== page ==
CA and NABVETS join forces to train advocates for homeless vets

Published: Wednesday, June 17, 2009

Over 300 advocates for homeless veterans, representing 49 states and Alaska, attended the National Coalition for the Homeless Veterans Conference in Virginia. Over half left the conference MoneyWi$er.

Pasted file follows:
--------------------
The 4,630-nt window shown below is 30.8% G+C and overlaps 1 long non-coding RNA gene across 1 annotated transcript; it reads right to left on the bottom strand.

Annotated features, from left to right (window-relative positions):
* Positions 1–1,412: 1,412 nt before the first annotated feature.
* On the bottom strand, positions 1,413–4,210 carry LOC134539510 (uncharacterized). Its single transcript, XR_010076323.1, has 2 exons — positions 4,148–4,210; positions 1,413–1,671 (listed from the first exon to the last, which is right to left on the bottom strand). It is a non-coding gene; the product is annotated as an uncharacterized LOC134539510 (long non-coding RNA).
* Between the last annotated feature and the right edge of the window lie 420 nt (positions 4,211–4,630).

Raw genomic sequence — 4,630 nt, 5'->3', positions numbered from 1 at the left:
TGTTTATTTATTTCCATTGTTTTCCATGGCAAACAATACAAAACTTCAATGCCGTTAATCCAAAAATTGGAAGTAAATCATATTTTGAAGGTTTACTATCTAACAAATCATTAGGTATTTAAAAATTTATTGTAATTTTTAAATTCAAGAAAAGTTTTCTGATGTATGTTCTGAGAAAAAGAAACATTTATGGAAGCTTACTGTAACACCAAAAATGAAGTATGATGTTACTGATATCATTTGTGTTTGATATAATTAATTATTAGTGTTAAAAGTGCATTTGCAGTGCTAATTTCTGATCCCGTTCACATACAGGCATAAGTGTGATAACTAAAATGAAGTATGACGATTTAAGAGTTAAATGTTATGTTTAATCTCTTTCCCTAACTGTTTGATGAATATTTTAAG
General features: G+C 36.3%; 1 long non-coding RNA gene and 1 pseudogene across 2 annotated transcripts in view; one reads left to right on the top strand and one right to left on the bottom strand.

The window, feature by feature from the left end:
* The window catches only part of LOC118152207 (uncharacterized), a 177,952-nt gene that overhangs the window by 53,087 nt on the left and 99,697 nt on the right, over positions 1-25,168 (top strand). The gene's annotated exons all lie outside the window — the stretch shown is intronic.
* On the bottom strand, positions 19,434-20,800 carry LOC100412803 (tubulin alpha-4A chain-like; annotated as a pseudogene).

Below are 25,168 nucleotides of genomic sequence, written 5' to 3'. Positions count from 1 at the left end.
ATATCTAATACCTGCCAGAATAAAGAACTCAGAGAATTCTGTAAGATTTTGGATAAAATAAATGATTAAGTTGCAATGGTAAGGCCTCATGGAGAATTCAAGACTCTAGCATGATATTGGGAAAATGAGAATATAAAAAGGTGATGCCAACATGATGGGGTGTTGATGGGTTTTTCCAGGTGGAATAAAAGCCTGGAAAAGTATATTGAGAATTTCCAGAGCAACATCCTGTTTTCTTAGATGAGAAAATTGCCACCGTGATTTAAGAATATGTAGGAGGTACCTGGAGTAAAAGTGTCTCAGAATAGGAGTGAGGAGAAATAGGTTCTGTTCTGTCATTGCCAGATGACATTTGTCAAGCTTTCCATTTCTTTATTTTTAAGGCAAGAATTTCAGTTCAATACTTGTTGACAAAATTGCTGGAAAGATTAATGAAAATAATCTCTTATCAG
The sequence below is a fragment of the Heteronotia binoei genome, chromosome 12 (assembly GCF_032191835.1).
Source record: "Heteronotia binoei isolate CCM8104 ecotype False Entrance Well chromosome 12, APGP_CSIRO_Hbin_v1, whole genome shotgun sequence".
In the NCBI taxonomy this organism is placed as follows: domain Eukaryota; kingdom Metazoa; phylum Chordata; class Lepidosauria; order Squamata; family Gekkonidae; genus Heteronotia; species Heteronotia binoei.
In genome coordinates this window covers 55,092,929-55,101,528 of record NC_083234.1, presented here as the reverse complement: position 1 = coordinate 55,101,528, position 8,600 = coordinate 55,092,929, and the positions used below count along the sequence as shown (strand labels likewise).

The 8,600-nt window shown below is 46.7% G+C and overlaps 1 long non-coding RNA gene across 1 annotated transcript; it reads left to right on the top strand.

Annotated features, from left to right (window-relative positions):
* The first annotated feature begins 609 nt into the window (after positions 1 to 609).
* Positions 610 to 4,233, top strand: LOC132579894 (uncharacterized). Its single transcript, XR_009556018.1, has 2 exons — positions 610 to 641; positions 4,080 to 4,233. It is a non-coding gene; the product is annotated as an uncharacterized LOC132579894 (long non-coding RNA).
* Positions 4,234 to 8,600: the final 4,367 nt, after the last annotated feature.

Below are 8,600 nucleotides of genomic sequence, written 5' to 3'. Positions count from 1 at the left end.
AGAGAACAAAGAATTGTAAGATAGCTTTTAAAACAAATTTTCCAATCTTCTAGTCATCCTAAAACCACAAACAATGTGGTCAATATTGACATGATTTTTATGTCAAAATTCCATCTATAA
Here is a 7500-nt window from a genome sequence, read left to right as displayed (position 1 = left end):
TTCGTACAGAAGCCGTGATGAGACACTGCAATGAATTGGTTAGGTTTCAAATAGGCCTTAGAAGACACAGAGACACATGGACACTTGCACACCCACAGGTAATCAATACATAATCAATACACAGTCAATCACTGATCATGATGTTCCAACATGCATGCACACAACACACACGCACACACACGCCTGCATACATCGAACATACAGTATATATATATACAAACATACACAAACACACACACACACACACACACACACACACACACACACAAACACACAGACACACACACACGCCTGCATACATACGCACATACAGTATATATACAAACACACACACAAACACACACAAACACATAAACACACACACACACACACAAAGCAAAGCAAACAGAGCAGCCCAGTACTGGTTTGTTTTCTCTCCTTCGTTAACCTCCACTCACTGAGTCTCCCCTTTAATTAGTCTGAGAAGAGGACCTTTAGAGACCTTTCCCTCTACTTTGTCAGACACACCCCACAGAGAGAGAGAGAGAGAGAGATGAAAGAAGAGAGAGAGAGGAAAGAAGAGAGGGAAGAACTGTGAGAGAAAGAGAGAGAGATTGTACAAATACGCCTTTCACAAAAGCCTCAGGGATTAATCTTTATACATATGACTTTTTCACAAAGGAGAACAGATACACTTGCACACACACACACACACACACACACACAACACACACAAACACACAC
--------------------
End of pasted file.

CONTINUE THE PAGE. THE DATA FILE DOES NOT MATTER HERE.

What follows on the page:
When Consumer Action (CA) and the National Association of Black Veterans (NABVETS) joined forces early this year, the goal was to reach out to black and minority veterans, as well as veterans with limited means, in an effort to help them better understand how to manage their finances. The Coalition for Homeless Veterans Conference, held in Virginia, May 20-22, 2009, brought together Joe Wynn, Legislative Advocate for NABVETS, and Linda Williams, Community Outreach Manager for CA, in order to begin taking proactive steps towards that goal. The conference provided an opportunity for Wynn and Williams to reach out to and train “vet advocates” using curriculum from Consumer Action’s renowned MoneyWi$e Financial Educational Program, which is the first program of its kind to combine free, multilingual financial education materials, curricula, and teaching aids with regional meetings and roundtables to train community-based organization staff. MoneyWi$e was developed as a partnership between CA and Capital One Financial Services. Starting with basic banking, Williams introduced all twelve MoneyWi$e modules to participants, telling them about the goals and topics covered by each module. She outlined for participants what their clients will learn. She described the activities in each module and showed how each activity can be used to reinforce the information contained in the modules. Williams told participants that unlike other financial programs, MoneyWi$e is very flexible, allowing trainers to tailor the curriculum to any audience. By using condensed versions of modules such as banking, credit, rebuilding credit, savings and ID theft, Williams demonstrated how to use MoneyWi$e effectively and target it towards specific training sessions. Participants lingered long after the training was over to rave about the training and to ask what they could do to get a MoneyWi$e training program in their states and communities. As the word spread about the workshops, hundreds of conference attendees flocked to the MoneyWi$e table to get materials, ask questions about future MoneyWi$e regional meetings, and to pick up order forms for additional materials. Over 150 MoneyWi$e order forms were distributed at the conference. Organizers of the conference told Wynn and Williams about the positive responses received as the result of the workshops and invited them to return to the 2010 conference.
 
 
 

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